Lee Ritenour and Larry Carlton seem such a logical duet combination that it's almost hard to believe they had never paired up before recording "Larry & Lee" last year. Both guitarists moved from the Los Angeles session scene into jazz fusion about the same time, and each has earned a large following through his pristine technique and pop-oriented material. It's almost as if the two were just opposite sides of the same coin.
So what took them so long?
"Even though Larry and I knew each other for many years, we didn't know each other very well," explains Ritenour, over the phone from his office in L.A. "We were always somewhat competitive. We were the lead guitar players in Los Angeles, first doing sessions, then in our solo records. So it was like two male lead actors who don't necessarily work together."
There was also a slight generational difference, adds Carlton. "I'm about four years older than Lee, so right about the time he was getting into the thick of being an L.A. session player, I was quitting that phase of my career," he says. "And then after that, I didn't do sessions hardly at all, so I didn't even see any of the other guitar players in L.A., either."
What finally brought the two together was a merger. MCA, which had signed Carlton, bought GRP, where Ritenour was recording, and consolidated the two jazz catalogs under the GRP name.
"We were both getting a lot of requests from our fans, people writing in, 'When are Lee Ritenour and Larry Carlton going to do an album together? You're our two favorite guitar players,' this kind of thing," says Ritenour. "The record company was also aware of these requests, so finally we got together."
"They actually presented [the idea] back in 1991, but it wasn't the right time for the project then," adds Carlton. "I had just joined the GRP label, so I felt that it was important that I do some albums on my own for this new label, rather than jump right in and do a duet album. So we let some time go by."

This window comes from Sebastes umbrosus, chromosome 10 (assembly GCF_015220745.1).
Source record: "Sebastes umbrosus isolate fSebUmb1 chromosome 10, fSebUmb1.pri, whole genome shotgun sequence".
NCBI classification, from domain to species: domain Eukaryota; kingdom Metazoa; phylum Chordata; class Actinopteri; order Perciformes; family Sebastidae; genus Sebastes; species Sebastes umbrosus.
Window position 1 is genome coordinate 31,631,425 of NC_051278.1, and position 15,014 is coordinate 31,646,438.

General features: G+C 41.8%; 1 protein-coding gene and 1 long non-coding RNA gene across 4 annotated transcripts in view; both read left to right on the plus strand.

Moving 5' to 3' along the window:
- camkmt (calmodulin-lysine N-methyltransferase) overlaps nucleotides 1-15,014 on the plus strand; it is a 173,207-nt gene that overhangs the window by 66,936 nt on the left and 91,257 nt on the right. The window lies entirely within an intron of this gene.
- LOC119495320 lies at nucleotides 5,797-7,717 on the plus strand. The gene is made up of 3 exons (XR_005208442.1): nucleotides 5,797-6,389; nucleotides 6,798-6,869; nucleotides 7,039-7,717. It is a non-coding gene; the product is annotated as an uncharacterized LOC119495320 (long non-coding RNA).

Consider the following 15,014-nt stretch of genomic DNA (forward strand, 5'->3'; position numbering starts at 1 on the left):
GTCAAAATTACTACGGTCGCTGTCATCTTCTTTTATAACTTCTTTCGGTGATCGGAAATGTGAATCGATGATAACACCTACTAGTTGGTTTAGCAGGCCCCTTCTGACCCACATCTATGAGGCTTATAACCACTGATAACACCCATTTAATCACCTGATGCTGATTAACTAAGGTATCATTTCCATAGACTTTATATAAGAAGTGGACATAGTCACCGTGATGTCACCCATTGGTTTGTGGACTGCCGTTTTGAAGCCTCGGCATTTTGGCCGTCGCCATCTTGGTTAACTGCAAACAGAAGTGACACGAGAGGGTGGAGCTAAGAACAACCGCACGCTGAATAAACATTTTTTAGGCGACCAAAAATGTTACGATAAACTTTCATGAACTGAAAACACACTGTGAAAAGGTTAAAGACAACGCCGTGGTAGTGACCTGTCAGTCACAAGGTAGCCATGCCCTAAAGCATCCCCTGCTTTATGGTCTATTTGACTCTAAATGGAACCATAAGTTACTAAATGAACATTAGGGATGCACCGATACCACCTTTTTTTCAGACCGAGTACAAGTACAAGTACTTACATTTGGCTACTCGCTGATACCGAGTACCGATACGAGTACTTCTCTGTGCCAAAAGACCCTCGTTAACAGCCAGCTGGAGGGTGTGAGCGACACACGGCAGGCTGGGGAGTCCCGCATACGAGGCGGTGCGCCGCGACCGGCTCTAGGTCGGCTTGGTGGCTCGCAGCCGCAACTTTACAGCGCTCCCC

One of the risks involved in getting two virtuosos together is that they often spend too much time trying to impress each other and not enough entertaining the listeners. "The pitfall of doing any kind of duet album, especially duet guitar albums, is that they turn out sometimes to be a show-off-your-chops kind of affair," says Ritenour. "But Larry and I are both known for being quite tasteful and very melody-oriented, so that was never a question."
"Lee and I both agreed that we wanted to have enough flash on the album so that the guitar players would enjoy it," agrees Carlton, "but we wanted to maintain the integrity of the song and of the performance, just like we would on our own solo albums. So we never even thought, 'Well, let's pick two tunes where we can really blast the guitar players with our technique.' We never discussed it."
"The guitar playing you hear on the record is, for the most part, live at the sessions," continues Ritenour. "There was very little overdubbing; what you hear is what went down. If you listen to the fades on a lot of the tracks, you'll hear a lot of bouncing back dTC and forth between Larry and I, exchanging different improvisational licks. It was always very complimentary. We were always saying, 'You take this melody.' 'No, Lee, you take this melody.' And the guys in the band were saying, 'Somebody take the melody!'
"So musically, it's been quite easy working with Larry, because we're both coming from the same spirit."
Since the duo has taken the show on the road, that relationship has only improved. "There's an added familiarity factor with the material," says Carlton of the concert performances. "Lee and I understanding each other's musical vocabulary more. So there is a substantial difference. The integrity of what was put down on that record is always maintained, but there's just a freer, looser kind of attitude toward it."